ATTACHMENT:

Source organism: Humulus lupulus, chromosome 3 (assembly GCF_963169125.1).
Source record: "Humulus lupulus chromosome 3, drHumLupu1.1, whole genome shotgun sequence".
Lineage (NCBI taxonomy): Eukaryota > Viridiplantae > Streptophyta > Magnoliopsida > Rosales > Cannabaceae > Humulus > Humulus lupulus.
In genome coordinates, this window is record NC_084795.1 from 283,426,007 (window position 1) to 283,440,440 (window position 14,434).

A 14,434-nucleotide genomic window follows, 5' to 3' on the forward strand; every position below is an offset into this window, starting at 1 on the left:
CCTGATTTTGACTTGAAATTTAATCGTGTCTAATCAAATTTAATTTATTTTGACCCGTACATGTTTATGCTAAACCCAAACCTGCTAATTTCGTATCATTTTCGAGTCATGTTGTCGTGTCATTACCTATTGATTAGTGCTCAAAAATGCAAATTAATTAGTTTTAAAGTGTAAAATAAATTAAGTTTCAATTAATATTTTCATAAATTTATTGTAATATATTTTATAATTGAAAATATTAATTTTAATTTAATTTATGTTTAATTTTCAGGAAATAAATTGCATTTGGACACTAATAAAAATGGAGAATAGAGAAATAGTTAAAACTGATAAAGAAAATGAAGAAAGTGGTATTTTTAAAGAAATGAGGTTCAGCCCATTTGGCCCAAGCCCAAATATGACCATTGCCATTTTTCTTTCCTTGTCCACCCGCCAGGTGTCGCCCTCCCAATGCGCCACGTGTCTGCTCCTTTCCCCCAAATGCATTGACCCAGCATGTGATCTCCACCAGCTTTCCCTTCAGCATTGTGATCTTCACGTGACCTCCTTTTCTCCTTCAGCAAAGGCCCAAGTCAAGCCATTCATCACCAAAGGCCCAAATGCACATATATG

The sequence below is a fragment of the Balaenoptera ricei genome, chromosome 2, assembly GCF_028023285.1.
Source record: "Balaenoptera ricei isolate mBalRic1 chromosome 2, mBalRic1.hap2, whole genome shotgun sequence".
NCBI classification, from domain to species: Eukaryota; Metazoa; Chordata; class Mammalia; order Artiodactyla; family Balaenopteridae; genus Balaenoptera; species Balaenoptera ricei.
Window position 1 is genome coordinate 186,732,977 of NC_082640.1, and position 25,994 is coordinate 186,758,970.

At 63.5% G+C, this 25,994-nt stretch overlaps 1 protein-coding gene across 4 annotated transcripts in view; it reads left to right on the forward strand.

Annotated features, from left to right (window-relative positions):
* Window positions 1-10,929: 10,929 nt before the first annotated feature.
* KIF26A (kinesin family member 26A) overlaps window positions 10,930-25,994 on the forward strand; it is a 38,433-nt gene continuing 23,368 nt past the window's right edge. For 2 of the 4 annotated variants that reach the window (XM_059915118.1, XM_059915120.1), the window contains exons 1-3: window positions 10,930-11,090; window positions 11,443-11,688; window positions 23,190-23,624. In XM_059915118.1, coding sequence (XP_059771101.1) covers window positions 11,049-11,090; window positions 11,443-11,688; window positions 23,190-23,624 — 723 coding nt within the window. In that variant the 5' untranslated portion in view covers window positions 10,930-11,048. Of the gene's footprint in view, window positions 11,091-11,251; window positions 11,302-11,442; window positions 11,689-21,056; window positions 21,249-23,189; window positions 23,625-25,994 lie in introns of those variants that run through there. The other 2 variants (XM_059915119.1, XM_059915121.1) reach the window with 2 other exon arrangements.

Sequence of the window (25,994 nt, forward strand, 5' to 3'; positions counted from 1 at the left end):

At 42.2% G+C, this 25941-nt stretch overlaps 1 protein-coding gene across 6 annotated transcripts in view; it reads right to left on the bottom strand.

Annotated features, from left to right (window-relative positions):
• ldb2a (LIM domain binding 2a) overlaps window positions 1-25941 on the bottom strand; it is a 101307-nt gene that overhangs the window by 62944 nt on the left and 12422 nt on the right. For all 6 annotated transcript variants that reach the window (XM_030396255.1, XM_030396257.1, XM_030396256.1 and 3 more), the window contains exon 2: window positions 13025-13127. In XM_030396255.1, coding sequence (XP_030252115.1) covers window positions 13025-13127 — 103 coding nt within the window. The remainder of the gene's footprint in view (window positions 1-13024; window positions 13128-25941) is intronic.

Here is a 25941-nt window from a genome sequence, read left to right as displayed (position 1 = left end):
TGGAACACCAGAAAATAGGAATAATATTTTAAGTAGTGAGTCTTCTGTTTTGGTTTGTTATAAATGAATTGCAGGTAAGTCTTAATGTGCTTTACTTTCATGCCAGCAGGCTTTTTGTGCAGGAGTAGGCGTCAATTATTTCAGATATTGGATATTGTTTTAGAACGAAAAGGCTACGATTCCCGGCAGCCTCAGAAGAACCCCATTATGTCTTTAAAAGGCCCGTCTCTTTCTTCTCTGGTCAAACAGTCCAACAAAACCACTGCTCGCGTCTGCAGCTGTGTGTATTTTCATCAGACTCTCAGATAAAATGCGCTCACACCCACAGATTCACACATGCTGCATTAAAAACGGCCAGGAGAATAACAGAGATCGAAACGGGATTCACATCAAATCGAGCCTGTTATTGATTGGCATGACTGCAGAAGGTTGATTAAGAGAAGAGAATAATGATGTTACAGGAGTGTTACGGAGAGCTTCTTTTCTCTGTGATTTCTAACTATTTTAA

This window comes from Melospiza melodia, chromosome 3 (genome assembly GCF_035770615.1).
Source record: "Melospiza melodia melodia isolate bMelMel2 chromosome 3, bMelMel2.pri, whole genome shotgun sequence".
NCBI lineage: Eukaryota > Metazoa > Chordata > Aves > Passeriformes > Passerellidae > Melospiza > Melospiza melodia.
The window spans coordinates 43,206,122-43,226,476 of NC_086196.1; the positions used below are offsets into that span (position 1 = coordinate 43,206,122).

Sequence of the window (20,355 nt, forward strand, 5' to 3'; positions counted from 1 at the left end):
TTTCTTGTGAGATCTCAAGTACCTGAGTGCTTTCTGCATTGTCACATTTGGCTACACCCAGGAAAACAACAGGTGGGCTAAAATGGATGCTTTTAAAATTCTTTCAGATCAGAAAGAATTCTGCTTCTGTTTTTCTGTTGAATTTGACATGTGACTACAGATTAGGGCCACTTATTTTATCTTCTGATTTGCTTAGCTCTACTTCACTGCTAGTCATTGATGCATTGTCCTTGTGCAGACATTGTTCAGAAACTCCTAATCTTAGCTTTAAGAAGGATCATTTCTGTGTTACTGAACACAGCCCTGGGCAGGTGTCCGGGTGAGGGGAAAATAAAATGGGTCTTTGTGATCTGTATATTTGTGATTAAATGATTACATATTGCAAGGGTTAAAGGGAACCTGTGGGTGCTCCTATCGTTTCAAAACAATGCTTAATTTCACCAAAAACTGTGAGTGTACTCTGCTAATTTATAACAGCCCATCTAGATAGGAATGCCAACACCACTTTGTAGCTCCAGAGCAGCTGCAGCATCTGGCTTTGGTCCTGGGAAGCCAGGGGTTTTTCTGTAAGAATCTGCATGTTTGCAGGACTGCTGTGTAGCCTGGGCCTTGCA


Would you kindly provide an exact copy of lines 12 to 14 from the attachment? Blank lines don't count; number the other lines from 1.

Annotated features, from left to right (window-relative positions):
* Window positions 1-10,929: 10,929 nt before the first annotated feature.
* KIF26A (kinesin family member 26A) overlaps window positions 10,930-25,994 on the forward strand; it is a 38,433-nt gene continuing 23,368 nt past the window's right edge. For 2 of the 4 annotated variants that reach the window (XM_059915118.1, XM_059915120.1), the window contains exons 1-3: window positions 10,930-11,090; window positions 11,443-11,688; window positions 23,190-23,624. In XM_059915118.1, coding sequence (XP_059771101.1) covers window positions 11,049-11,090; window positions 11,443-11,688; window positions 23,190-23,624 — 723 coding nt within the window. In that variant the 5' untranslated portion in view covers window positions 10,930-11,048. Of the gene's footprint in view, window positions 11,091-11,251; window positions 11,302-11,442; window positions 11,689-21,056; window positions 21,249-23,189; window positions 23,625-25,994 lie in introns of those variants that run through there. The other 2 variants (XM_059915119.1, XM_059915121.1) reach the window with 2 other exon arrangements.